In most cases, early puberty is not usually a problem. But still, it doesn’t hurt to ensure that you know what is really going on. Especially if you are worried.
Get tests taken to check if there are other problems. Early detection means a better prognosis.
While you do everything in your means to delay and manage early puberty in your girl, you should also teach your daughter about puberty. It’s important for her to understand what’s happening to her body, and she’ll feel more in control if she knows what to expect.
Be there for your daughter!
Puberty can be a tough time for girls, so it’s important for them to have a supportive parent (or other adult) to talk to.
1. How can girls slow down puberty naturally?
The first step is to understand what is happening in the body and why. Puberty is the stage of life when the sexual organs mature and the body starts preparing for reproduction. The process is controlled by hormones, which are chemical messengers that travel through the bloodstream to tell the body what to do.
For girls, puberty usually starts around age 10 or 11, but it can sometimes start as early as age 7 or 8. There are a number of reasons why puberty may start earlier than usual, including stress, diet, and exposure to certain chemicals.
However, there are also a number of ways to slow down puberty naturally. Ayurvedic medicine has long recognized the importance of diet and lifestyle in regulating hormone levels. For girls entering puberty, recommendations include eating plenty of fresh fruits and vegetables, avoiding processed foods and sugary drinks, getting regular exercise, and getting enough sleep. By making simple changes to their diet and lifestyle, girls can help to keep their hormone levels in balance and slow down the onset of puberty.
2. What foods prevent early puberty?
Amongst the flurry of changes that happen during puberty, one of the most significant is the development of secondary sex characteristics. This process is regulated by hormones, and in girls, it typically begins between the ages of 8 and 13. However, there is an increasing trend of girls entering puberty at younger ages, and this has been linked with a number of health problems. Fortunately, there are steps that can be taken to help prevent early puberty.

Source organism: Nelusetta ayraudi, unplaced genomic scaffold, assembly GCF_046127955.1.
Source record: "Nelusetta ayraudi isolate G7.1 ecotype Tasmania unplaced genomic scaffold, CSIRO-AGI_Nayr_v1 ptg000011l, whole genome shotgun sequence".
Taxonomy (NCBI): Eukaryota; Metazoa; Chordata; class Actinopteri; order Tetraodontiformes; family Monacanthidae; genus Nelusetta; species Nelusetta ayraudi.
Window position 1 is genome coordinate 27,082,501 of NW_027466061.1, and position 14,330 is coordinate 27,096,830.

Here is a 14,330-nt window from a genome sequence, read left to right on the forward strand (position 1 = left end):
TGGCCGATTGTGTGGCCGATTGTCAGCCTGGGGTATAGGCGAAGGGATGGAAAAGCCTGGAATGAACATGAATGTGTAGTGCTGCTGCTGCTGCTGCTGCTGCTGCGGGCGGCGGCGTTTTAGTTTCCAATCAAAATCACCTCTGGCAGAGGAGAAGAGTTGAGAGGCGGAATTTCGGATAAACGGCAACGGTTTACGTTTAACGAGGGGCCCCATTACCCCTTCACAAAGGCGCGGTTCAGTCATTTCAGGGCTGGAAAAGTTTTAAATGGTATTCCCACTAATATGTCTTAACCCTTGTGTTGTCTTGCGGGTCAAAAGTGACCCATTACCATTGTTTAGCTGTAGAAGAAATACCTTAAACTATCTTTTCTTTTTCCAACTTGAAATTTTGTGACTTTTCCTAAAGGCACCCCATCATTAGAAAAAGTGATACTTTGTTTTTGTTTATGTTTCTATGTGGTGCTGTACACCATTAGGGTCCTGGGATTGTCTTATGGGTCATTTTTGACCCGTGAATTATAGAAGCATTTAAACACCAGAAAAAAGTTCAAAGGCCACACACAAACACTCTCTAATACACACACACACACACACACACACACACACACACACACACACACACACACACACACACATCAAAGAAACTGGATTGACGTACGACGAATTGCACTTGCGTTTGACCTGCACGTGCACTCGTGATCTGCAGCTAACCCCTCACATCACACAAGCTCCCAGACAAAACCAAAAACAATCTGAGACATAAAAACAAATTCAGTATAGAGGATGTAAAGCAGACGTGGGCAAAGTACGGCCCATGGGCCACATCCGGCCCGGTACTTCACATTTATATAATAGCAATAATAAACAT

A healthy diet is essential, and certain foods have been shown to be particularly beneficial. For example, soybeans are a rich source of phytoestrogens, which are plant-based compounds that mimic the effects of estrogen in the body. Cruciferous vegetables such as broccoli and cabbage contain compounds that help to detoxify excess hormones. Dairy products are also important, as they provide calcium and other nutrients that support bone health. By including these foods in their diet, parents can help to reduce the risk of their child experiencing early puberty.
3. Does exercise slow down puberty?
I am an Ayurvedic doctor who has been researching and working with the human body for over 40 years. In my opinion, exercise does slow down puberty. I have seen many young boys and girls who do not exercise regularly enter puberty earlier than those who do.
The reason for this is that when you exercise, your body produces more hormones. These hormones include testosterone and estrogen. These hormones are responsible for the development of secondary sex characteristics such as facial hair, deeper voice, and larger muscles.
So, when you exercise, you are essentially putting your body into a state where it is producing more of these hormones. As a result, your body takes longer to develop these characteristics. In addition, I believe that exercise helps to delay puberty because it strengthens the adrenal gland. The adrenal glands produce many of the hormones that are involved in pubertal development and menarche.
When they are strong and healthy, they are better able to regulated hormone production. As a result, puberty is delayed.
In conclusion, I believe that exercise does play a role in delaying central precocious puberty. However, there are many other factors that can influence the onset of puberty, so it is not the only thing that you need to worry about. If you are concerned about entering puberty too early, contact Medhya Herbals to schedule a consultation. We can help you to design your personalised health plan to slow down puberty, support hormonal balance and put your health back on track.
4. Does yoga help to delay puberty?
In recent years, there has been an increasing interest in the potential health benefits of yoga. Studies have shown that yoga can help to improve flexibility and overall fitness, and it has also been linked to a reduction in stress levels.
One of the more unexpected benefits of yoga is that it may help to delay puberty. In a study of girls aged six to eight years old, those who practised yoga had significantly lower levels of the hormone responsible for triggering pubertal development.
Yoga helps to reduce levels of stress and promote blood flow to reproductive organs as the uterus and the ovaries. This provides them with sufficient nutrition and supports their functioning.
As a result, yoga may provide a valuable tool for delaying puberty in girls who are not yet ready to begin the transition into womanhood.